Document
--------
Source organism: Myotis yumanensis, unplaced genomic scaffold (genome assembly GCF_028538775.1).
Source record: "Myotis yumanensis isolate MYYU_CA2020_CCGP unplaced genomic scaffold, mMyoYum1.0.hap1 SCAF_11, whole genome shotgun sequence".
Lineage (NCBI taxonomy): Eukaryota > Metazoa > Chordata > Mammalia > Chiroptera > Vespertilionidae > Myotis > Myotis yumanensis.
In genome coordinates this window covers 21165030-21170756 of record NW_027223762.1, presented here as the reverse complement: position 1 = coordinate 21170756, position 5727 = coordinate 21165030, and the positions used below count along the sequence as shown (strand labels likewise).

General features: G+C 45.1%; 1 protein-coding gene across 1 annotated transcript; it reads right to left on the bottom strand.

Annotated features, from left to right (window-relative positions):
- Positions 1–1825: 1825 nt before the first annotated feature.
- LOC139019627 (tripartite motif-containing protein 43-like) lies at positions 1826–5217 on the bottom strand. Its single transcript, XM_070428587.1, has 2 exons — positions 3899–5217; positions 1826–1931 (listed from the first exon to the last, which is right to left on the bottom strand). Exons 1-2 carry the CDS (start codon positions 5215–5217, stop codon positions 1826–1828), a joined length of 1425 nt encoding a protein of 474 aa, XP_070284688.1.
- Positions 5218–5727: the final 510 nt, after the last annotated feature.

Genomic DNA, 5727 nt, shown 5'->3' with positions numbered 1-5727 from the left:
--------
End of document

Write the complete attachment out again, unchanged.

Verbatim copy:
Source organism: Myotis yumanensis, unplaced genomic scaffold (genome assembly GCF_028538775.1).
Source record: "Myotis yumanensis isolate MYYU_CA2020_CCGP unplaced genomic scaffold, mMyoYum1.0.hap1 SCAF_11, whole genome shotgun sequence".
Lineage (NCBI taxonomy): Eukaryota > Metazoa > Chordata > Mammalia > Chiroptera > Vespertilionidae > Myotis > Myotis yumanensis.
In genome coordinates this window covers 21165030-21170756 of record NW_027223762.1, presented here as the reverse complement: position 1 = coordinate 21170756, position 5727 = coordinate 21165030, and the positions used below count along the sequence as shown (strand labels likewise).

General features: G+C 45.1%; 1 protein-coding gene across 1 annotated transcript; it reads right to left on the bottom strand.

Annotated features, from left to right (window-relative positions):
- Positions 1–1825: 1825 nt before the first annotated feature.
- LOC139019627 (tripartite motif-containing protein 43-like) lies at positions 1826–5217 on the bottom strand. Its single transcript, XM_070428587.1, has 2 exons — positions 3899–5217; positions 1826–1931 (listed from the first exon to the last, which is right to left on the bottom strand). Exons 1-2 carry the CDS (start codon positions 5215–5217, stop codon positions 1826–1828), a joined length of 1425 nt encoding a protein of 474 aa, XP_070284688.1.
- Positions 5218–5727: the final 510 nt, after the last annotated feature.

Genomic DNA, 5727 nt, shown 5'->3' with positions numbered 1-5727 from the left: